Evolving Practice in Land Demarcation

Abstract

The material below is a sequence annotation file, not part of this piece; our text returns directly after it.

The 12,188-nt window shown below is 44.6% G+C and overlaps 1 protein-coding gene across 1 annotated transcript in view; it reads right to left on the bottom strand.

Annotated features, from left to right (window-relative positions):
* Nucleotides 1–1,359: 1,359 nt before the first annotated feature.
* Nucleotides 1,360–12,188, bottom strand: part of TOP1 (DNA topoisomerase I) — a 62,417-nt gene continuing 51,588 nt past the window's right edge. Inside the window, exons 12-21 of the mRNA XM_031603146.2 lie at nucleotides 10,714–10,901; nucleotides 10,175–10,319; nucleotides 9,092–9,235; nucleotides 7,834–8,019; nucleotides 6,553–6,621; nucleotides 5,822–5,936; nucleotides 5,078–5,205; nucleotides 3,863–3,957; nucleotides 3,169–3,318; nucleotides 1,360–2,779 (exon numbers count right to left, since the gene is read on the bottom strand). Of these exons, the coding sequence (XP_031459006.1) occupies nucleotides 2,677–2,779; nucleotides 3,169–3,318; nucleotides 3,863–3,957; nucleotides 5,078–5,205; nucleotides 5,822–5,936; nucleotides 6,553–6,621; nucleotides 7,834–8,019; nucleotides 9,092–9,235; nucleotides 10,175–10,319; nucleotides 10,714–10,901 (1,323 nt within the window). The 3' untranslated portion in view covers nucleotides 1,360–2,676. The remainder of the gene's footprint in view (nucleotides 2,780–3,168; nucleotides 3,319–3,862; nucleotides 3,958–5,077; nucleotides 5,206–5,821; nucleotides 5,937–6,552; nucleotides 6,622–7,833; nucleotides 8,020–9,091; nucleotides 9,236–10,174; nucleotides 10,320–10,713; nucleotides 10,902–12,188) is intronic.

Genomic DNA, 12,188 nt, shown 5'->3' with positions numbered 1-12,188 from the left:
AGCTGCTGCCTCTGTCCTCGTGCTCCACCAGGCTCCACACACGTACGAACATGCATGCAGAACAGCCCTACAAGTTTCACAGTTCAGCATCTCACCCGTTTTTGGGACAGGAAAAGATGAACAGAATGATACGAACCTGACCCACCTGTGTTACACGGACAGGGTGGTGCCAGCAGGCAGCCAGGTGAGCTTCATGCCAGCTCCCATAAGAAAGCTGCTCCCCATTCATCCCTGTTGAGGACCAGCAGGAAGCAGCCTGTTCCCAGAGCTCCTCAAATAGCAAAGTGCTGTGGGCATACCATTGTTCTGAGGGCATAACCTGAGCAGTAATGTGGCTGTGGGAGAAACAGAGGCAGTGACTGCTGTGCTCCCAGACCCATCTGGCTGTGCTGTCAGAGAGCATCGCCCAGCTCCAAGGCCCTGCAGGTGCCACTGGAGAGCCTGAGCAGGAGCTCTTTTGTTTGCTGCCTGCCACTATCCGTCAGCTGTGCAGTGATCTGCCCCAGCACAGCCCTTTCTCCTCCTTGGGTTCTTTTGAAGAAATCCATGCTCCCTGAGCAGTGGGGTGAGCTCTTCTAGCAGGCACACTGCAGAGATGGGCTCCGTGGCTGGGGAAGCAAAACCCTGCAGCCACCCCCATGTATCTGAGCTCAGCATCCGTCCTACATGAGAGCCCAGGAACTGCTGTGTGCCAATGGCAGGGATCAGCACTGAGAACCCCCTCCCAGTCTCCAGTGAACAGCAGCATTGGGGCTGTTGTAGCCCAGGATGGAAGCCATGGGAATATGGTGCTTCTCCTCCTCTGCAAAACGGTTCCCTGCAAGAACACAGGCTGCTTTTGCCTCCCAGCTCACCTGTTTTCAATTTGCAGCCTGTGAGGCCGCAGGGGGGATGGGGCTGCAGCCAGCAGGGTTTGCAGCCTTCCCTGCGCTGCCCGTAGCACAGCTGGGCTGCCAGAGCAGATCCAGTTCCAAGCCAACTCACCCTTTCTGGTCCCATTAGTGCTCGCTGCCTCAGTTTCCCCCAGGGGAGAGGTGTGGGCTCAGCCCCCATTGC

This paper analyzes social choice with respect to the demarcation of land boundaries, distinguishing between physical and legal demarcation. In contrast with the influential “land administration” literature and the World Bank’s policy guidelines, the analysis supports voluntary—instead of mandatory—demarcation as well as non-integrated services for land administration. Consistent with these theoretical arguments, the paper empirically verifies that demarcation conflicts play a lesser role in title-, land- and property-related litigation, which seems to increase in all these areas after physical demarcation is made mandatory. Relying on World Bank data, it also observes that linking and merging cadastres and land registries does not correlate with lower transaction costs.